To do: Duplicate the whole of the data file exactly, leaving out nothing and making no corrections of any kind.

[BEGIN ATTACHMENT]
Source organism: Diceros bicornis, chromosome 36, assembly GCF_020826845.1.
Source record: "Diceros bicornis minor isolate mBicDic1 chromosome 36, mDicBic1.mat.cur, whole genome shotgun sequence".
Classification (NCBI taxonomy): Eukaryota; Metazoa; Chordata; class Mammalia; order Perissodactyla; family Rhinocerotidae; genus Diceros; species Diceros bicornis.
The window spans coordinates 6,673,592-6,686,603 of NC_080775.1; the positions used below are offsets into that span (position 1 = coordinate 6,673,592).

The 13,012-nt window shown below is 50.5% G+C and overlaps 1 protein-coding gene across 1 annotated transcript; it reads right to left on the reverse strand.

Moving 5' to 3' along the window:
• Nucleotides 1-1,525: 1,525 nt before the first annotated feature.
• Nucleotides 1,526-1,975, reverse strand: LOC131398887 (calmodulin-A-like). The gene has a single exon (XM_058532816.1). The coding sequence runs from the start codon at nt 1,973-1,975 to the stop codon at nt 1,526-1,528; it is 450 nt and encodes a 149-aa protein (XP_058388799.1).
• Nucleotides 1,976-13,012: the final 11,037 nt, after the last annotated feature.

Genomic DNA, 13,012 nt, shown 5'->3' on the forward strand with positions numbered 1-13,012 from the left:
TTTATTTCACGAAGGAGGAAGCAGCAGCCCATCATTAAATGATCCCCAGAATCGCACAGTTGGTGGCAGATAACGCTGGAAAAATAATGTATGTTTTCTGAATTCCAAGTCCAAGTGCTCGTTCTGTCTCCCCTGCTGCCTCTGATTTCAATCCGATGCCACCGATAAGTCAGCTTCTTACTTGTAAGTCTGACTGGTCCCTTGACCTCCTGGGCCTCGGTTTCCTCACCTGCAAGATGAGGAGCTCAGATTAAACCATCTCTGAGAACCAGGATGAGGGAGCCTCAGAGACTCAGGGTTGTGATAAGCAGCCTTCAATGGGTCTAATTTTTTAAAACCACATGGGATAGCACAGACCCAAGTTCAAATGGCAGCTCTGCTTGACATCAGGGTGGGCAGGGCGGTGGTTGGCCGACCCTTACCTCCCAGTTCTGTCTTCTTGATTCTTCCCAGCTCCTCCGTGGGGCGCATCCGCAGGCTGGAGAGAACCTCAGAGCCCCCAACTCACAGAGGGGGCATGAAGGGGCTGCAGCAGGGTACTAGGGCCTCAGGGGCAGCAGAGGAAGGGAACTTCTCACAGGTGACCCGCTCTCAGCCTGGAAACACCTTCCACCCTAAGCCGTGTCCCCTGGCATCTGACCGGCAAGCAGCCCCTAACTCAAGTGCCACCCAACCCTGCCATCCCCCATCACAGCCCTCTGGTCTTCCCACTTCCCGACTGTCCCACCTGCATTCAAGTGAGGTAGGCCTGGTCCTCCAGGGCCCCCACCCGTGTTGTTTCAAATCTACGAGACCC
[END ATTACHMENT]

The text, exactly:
Source organism: Diceros bicornis, chromosome 36, assembly GCF_020826845.1.
Source record: "Diceros bicornis minor isolate mBicDic1 chromosome 36, mDicBic1.mat.cur, whole genome shotgun sequence".
Classification (NCBI taxonomy): Eukaryota; Metazoa; Chordata; class Mammalia; order Perissodactyla; family Rhinocerotidae; genus Diceros; species Diceros bicornis.
The window spans coordinates 6,673,592-6,686,603 of NC_080775.1; the positions used below are offsets into that span (position 1 = coordinate 6,673,592).

The 13,012-nt window shown below is 50.5% G+C and overlaps 1 protein-coding gene across 1 annotated transcript; it reads right to left on the reverse strand.

Moving 5' to 3' along the window:
• Nucleotides 1-1,525: 1,525 nt before the first annotated feature.
• Nucleotides 1,526-1,975, reverse strand: LOC131398887 (calmodulin-A-like). The gene has a single exon (XM_058532816.1). The coding sequence runs from the start codon at nt 1,973-1,975 to the stop codon at nt 1,526-1,528; it is 450 nt and encodes a 149-aa protein (XP_058388799.1).
• Nucleotides 1,976-13,012: the final 11,037 nt, after the last annotated feature.

Genomic DNA, 13,012 nt, shown 5'->3' on the forward strand with positions numbered 1-13,012 from the left:
TTTATTTCACGAAGGAGGAAGCAGCAGCCCATCATTAAATGATCCCCAGAATCGCACAGTTGGTGGCAGATAACGCTGGAAAAATAATGTATGTTTTCTGAATTCCAAGTCCAAGTGCTCGTTCTGTCTCCCCTGCTGCCTCTGATTTCAATCCGATGCCACCGATAAGTCAGCTTCTTACTTGTAAGTCTGACTGGTCCCTTGACCTCCTGGGCCTCGGTTTCCTCACCTGCAAGATGAGGAGCTCAGATTAAACCATCTCTGAGAACCAGGATGAGGGAGCCTCAGAGACTCAGGGTTGTGATAAGCAGCCTTCAATGGGTCTAATTTTTTAAAACCACATGGGATAGCACAGACCCAAGTTCAAATGGCAGCTCTGCTTGACATCAGGGTGGGCAGGGCGGTGGTTGGCCGACCCTTACCTCCCAGTTCTGTCTTCTTGATTCTTCCCAGCTCCTCCGTGGGGCGCATCCGCAGGCTGGAGAGAACCTCAGAGCCCCCAACTCACAGAGGGGGCATGAAGGGGCTGCAGCAGGGTACTAGGGCCTCAGGGGCAGCAGAGGAAGGGAACTTCTCACAGGTGACCCGCTCTCAGCCTGGAAACACCTTCCACCCTAAGCCGTGTCCCCTGGCATCTGACCGGCAAGCAGCCCCTAACTCAAGTGCCACCCAACCCTGCCATCCCCCATCACAGCCCTCTGGTCTTCCCACTTCCCGACTGTCCCACCTGCATTCAAGTGAGGTAGGCCTGGTCCTCCAGGGCCCCCACCCGTGTTGTTTCAAATCTACGAGACCC